Develop a Hypothesis and Test It
After completing this unit, you’ll be able to:
- Understand the benefits of testing a solution hypothesis.
- Understand the value of documenting all testing steps.
Your researching and replicating has pointed you in the direction of possible solutions to your user’s problem (hopefully). Next, based on your gathered knowledge and experience, pick the most likely solution on the list and test it. You may not be right on your first try. But incorrect solutions contain useful information and assist you in your subsequent educated guessing.
Once again, it’s highly recommended you avoid testing in your production org. Sandbox orgs were built for this, testing and developing in an isolated environment. Actions taken in a sandbox org do not affect your production org. And more than one sandbox org can be created so various rounds of tests can be performed.
As you test your pick for the most likely solution to your user’s problem, document the steps as you take them. A common troubleshooting mistake is only documenting the last steps of the solution. Some fixes are a culmination of many things you’ve tried. Make sure you document all steps necessary to get to the actual solution.
There are three main benefits of documenting each step of every test. This testing document:
- Serves as reference if you forget exactly how you fixed the problem.
- Avoids duplication of work as you go through multiple rounds of testing.
- Acts as documentation, if a solution does work.
Always document your testing actions.
Odds are, your first guess of the solution was not successful. That’s OK. In fact, that’s expected. Troubleshooting isn’t easy. One of the main keys to troubleshooting is persistence. Keep testing possible solutions. Return to your list of possible solutions and test the next one on the list. Repeat until successful. Success is just one educated guess away.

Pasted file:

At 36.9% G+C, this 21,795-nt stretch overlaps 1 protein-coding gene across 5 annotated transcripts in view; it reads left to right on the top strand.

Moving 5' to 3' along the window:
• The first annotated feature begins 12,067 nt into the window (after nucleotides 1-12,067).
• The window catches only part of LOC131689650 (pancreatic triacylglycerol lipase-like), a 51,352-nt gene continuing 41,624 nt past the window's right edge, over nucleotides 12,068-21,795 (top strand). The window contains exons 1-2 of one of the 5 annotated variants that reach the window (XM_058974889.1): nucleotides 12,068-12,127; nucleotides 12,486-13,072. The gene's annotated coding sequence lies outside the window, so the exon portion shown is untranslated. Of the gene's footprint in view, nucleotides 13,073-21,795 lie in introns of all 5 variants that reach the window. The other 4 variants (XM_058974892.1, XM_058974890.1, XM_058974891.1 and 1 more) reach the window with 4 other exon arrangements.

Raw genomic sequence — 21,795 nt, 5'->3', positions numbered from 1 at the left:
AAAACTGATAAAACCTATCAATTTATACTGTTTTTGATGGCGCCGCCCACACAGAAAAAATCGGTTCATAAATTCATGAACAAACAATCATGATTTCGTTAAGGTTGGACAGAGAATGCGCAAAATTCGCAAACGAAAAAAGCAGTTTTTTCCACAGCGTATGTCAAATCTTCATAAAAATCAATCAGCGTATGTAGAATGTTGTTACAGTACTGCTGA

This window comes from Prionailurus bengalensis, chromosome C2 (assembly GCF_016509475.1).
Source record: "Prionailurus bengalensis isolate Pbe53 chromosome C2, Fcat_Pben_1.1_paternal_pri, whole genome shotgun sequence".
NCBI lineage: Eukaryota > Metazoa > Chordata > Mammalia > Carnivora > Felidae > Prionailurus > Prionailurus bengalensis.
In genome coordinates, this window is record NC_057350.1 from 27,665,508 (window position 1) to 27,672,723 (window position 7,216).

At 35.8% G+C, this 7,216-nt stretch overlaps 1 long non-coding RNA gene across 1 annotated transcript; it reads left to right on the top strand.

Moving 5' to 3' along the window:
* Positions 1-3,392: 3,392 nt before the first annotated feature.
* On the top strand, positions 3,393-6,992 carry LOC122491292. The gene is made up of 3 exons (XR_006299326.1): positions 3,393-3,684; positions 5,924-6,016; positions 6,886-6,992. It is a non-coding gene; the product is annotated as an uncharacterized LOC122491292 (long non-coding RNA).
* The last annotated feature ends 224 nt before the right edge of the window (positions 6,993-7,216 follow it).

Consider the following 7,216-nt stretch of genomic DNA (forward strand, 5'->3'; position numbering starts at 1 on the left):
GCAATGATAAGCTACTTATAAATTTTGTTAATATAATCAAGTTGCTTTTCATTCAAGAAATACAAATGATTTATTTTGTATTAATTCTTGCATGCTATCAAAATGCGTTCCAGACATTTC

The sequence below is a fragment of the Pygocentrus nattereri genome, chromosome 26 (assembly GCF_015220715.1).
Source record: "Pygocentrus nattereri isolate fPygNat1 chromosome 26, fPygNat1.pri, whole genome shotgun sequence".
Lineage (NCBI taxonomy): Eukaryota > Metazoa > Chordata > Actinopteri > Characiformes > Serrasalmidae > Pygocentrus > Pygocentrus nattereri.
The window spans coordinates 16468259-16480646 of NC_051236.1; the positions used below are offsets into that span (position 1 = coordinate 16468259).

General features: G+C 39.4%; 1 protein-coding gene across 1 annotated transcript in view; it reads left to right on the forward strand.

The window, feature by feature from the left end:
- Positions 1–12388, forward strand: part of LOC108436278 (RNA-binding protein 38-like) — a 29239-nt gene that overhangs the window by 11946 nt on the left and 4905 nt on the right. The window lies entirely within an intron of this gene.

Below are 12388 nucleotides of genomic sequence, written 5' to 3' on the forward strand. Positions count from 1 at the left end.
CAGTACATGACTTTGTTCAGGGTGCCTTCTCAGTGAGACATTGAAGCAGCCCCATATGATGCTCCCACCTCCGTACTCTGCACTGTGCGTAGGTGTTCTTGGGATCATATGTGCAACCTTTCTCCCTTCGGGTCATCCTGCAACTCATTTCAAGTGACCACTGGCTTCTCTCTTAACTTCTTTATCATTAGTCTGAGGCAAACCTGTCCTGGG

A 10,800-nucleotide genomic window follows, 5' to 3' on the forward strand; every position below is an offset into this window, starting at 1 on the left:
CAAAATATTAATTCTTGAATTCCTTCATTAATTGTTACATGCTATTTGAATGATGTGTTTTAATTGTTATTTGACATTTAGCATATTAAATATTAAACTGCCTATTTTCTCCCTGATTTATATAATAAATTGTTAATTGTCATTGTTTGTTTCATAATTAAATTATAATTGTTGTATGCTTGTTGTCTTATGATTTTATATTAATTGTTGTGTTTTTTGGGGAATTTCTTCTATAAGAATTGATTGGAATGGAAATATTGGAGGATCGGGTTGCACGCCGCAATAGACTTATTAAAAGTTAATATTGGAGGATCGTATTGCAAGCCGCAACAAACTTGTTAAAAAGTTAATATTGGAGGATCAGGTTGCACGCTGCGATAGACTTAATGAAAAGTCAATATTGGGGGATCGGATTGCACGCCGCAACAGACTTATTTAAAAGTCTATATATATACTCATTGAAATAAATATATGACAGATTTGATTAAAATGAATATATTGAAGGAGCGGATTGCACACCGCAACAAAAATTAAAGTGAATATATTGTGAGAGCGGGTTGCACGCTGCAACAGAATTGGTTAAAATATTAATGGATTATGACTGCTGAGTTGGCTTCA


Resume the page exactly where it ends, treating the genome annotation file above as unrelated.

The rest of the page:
Test successful? If yes, Woohoo! [confetti, confetti, confetti] Before you start celebrating, verify the solution works for you and the affected user(s). Replicate all of the variables presented in the user’s scenario (actions, time, place, browser, and so on) to the best of your availability. Test as this user, test as that user, test under this criteria, test under that criteria, and test again!
All this testing might require you to start clean with a new sandbox, following your documented steps of the fix from start to finish. You don’t want to cause frustration for yourself and others by deeming something fixed that isn’t actually fixed. Did the solution pass all of your testing? If yes, now it is time to celebrate!
You’ve formulated a hypothesis, documented your actions, tried multiple solutions, and finally found the right solution. Log off, pack up your stuff, and put your feet up because you’re all done... right… right? Nope. The next step is putting the solution into action and helping to avoid the problem you solved from happening again.